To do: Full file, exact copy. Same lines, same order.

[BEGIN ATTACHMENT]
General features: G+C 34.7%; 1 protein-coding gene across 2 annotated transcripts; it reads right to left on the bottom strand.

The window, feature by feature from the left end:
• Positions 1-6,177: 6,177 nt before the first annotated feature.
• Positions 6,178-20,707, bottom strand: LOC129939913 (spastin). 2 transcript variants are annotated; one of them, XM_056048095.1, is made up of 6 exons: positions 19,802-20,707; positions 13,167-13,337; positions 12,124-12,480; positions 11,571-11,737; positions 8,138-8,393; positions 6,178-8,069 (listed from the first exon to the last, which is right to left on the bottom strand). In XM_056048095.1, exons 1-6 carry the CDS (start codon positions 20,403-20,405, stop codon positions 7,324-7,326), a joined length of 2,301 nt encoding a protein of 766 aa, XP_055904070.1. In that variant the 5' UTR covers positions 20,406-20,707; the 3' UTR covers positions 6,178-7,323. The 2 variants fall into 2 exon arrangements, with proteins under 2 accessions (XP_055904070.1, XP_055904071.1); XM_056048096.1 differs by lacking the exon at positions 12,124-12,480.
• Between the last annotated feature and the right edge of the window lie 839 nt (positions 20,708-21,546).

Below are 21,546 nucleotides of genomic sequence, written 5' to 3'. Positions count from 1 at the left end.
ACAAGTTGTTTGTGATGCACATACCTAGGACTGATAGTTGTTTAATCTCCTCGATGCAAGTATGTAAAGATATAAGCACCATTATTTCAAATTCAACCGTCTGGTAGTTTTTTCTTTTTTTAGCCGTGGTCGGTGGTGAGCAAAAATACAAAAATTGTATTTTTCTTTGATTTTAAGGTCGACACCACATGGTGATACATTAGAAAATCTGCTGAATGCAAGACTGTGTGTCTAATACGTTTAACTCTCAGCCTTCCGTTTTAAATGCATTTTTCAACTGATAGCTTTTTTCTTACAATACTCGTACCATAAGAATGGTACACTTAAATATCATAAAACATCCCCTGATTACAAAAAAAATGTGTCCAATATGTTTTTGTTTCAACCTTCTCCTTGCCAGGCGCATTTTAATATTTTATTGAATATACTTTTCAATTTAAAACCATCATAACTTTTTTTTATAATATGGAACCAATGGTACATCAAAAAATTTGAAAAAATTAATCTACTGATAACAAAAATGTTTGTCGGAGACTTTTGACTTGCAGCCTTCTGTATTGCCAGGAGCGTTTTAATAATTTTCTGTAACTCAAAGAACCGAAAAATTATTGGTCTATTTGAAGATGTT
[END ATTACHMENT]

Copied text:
General features: G+C 34.7%; 1 protein-coding gene across 2 annotated transcripts; it reads right to left on the bottom strand.

The window, feature by feature from the left end:
• Positions 1-6,177: 6,177 nt before the first annotated feature.
• Positions 6,178-20,707, bottom strand: LOC129939913 (spastin). 2 transcript variants are annotated; one of them, XM_056048095.1, is made up of 6 exons: positions 19,802-20,707; positions 13,167-13,337; positions 12,124-12,480; positions 11,571-11,737; positions 8,138-8,393; positions 6,178-8,069 (listed from the first exon to the last, which is right to left on the bottom strand). In XM_056048095.1, exons 1-6 carry the CDS (start codon positions 20,403-20,405, stop codon positions 7,324-7,326), a joined length of 2,301 nt encoding a protein of 766 aa, XP_055904070.1. In that variant the 5' UTR covers positions 20,406-20,707; the 3' UTR covers positions 6,178-7,323. The 2 variants fall into 2 exon arrangements, with proteins under 2 accessions (XP_055904070.1, XP_055904071.1); XM_056048096.1 differs by lacking the exon at positions 12,124-12,480.
• Between the last annotated feature and the right edge of the window lie 839 nt (positions 20,708-21,546).

Below are 21,546 nucleotides of genomic sequence, written 5' to 3'. Positions count from 1 at the left end.
ACAAGTTGTTTGTGATGCACATACCTAGGACTGATAGTTGTTTAATCTCCTCGATGCAAGTATGTAAAGATATAAGCACCATTATTTCAAATTCAACCGTCTGGTAGTTTTTTCTTTTTTTAGCCGTGGTCGGTGGTGAGCAAAAATACAAAAATTGTATTTTTCTTTGATTTTAAGGTCGACACCACATGGTGATACATTAGAAAATCTGCTGAATGCAAGACTGTGTGTCTAATACGTTTAACTCTCAGCCTTCCGTTTTAAATGCATTTTTCAACTGATAGCTTTTTTCTTACAATACTCGTACCATAAGAATGGTACACTTAAATATCATAAAACATCCCCTGATTACAAAAAAAATGTGTCCAATATGTTTTTGTTTCAACCTTCTCCTTGCCAGGCGCATTTTAATATTTTATTGAATATACTTTTCAATTTAAAACCATCATAACTTTTTTTTATAATATGGAACCAATGGTACATCAAAAAATTTGAAAAAATTAATCTACTGATAACAAAAATGTTTGTCGGAGACTTTTGACTTGCAGCCTTCTGTATTGCCAGGAGCGTTTTAATAATTTTCTGTAACTCAAAGAACCGAAAAATTATTGGTCTATTTGAAGATGTT